Council Defends Teacher Pensions

January 13, 2011 ( - In response to a January 10, 2010, Wall Street Journal article by former New York City schools chief Joel Klein, the National Council on Teacher Retirement (NCTR) said teacher pensions do work.

The article entitled “Why Teacher Pensions Don’t Work” compared teacher pensions’ promises to the Ponzi scheme orchestrated by Bernie Madoff. In its letter to the editors of the WSJ, NCTR said: “The difference between Bernie Madoff, who claimed he was getting 8 percent returns on his clients’ investments, and the nation’s public pension plans, is that Madoff was pretending to make his number, while public pension plans have actually been earning their assumed 8 percent return — and then some.”   

The Council noted that for the 25 years ending 12/31/09 – a period that has included three economic recessions and four years when median public fund investment returns were actually negative – public pension funds’ median investment return was 9.25%. Recent analysis has also shown that historical investment experience over 20-, 25- and 30-year time periods also exceed this assumed 8% number. For the year ended 6/30/10, the median return for public pension funds was 12.8%.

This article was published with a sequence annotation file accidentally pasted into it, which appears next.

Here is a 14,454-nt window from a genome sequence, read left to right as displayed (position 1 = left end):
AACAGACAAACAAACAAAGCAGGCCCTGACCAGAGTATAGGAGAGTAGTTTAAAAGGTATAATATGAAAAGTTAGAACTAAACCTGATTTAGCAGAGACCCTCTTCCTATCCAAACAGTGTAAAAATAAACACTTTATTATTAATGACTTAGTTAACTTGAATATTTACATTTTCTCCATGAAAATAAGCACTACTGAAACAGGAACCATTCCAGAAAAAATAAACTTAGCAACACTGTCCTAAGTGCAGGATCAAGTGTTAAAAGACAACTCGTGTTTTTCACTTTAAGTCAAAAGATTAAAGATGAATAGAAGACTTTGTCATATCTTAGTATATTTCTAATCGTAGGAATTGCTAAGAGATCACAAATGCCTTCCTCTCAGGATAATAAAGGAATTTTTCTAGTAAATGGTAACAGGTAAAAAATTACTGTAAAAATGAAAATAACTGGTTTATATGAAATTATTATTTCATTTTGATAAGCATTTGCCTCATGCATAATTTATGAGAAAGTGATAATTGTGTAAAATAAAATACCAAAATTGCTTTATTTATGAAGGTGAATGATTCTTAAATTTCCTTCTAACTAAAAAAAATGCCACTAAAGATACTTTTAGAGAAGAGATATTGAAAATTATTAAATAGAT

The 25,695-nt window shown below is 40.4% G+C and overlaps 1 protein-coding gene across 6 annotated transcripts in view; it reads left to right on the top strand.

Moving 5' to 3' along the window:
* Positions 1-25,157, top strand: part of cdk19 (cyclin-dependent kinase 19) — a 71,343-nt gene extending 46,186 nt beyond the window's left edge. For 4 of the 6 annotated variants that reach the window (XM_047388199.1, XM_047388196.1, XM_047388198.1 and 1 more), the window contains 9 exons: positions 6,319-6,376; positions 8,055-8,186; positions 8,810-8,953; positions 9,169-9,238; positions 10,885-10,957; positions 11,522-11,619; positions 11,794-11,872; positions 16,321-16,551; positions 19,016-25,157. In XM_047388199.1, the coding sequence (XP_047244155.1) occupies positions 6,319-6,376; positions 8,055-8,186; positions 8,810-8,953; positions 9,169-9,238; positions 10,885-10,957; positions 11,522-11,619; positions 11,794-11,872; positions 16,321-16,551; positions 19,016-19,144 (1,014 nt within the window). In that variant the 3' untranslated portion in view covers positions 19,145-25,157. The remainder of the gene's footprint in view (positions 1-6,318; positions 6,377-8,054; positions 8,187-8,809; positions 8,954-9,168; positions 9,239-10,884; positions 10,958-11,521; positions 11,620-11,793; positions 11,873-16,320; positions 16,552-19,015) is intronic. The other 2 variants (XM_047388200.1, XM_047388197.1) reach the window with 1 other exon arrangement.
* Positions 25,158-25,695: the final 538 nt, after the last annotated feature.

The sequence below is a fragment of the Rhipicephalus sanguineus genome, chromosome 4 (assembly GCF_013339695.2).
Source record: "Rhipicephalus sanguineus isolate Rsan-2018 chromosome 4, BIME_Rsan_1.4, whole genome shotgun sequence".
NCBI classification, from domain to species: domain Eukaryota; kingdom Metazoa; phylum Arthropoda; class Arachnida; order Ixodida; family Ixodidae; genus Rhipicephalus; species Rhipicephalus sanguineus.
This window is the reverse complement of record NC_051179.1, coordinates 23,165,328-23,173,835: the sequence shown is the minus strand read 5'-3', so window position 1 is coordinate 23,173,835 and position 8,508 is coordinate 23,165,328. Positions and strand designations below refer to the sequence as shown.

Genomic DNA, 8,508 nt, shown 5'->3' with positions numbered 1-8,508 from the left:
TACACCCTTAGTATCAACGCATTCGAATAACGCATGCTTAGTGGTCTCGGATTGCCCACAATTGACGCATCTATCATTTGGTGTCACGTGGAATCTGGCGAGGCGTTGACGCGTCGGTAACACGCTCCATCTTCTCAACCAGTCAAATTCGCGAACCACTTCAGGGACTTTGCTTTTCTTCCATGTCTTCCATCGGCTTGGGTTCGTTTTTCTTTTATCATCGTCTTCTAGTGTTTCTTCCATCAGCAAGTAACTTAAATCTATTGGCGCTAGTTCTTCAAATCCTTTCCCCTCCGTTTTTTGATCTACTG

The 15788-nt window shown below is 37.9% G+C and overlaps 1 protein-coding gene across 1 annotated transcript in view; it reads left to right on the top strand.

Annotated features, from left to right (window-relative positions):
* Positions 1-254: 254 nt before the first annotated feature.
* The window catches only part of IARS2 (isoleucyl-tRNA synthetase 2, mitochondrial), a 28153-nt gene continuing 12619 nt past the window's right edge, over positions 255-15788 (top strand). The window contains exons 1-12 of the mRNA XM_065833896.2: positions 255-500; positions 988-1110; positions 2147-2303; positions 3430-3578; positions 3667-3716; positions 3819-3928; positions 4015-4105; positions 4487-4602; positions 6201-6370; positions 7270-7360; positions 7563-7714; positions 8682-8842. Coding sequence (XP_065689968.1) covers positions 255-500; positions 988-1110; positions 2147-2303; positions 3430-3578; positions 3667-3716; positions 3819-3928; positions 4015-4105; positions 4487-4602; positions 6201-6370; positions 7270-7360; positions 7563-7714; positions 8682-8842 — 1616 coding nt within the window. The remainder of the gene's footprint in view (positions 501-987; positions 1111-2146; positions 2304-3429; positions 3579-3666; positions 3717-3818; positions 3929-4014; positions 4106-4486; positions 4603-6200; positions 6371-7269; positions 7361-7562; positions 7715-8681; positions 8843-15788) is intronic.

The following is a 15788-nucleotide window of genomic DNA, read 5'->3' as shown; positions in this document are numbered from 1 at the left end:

In addition, the Council pointed out that teacher pensions are pre-funded, which means that retirees’ benefits are paid from pension trust fund assets, and not on a pay-as-you-go basis from state and local governments’ general revenues. The value of these pension assets has rebounded sharply since their mid-2009 lows, and now totals over $2.73 trillion, their highest level in two years. In addition, the majority of these trust fund monies – 72% for the period from 1982 to 2008 — are made up of employees’ contributions and investment earnings.   

“Consequently, in 2008, the most recent year for which complete US Census Bureau figures are available, while government sponsors contributed $82 billion to pre-fund their pension plans for the future, the funds themselves paid out a total of $175 billion in benefits for today’s retirees – a $93 billion difference that states did not need to divert from their operating budgets thanks to these pre-funded pension plans,” the letter said. “And of this $175 billion in benefits paid to retirees, approximately $126 billion came from their own paychecks, when these retirees were active workers, and from investment earnings on employee and employer contributions; only 28% was comprised of taxpayer dollars.”  

The letter is here.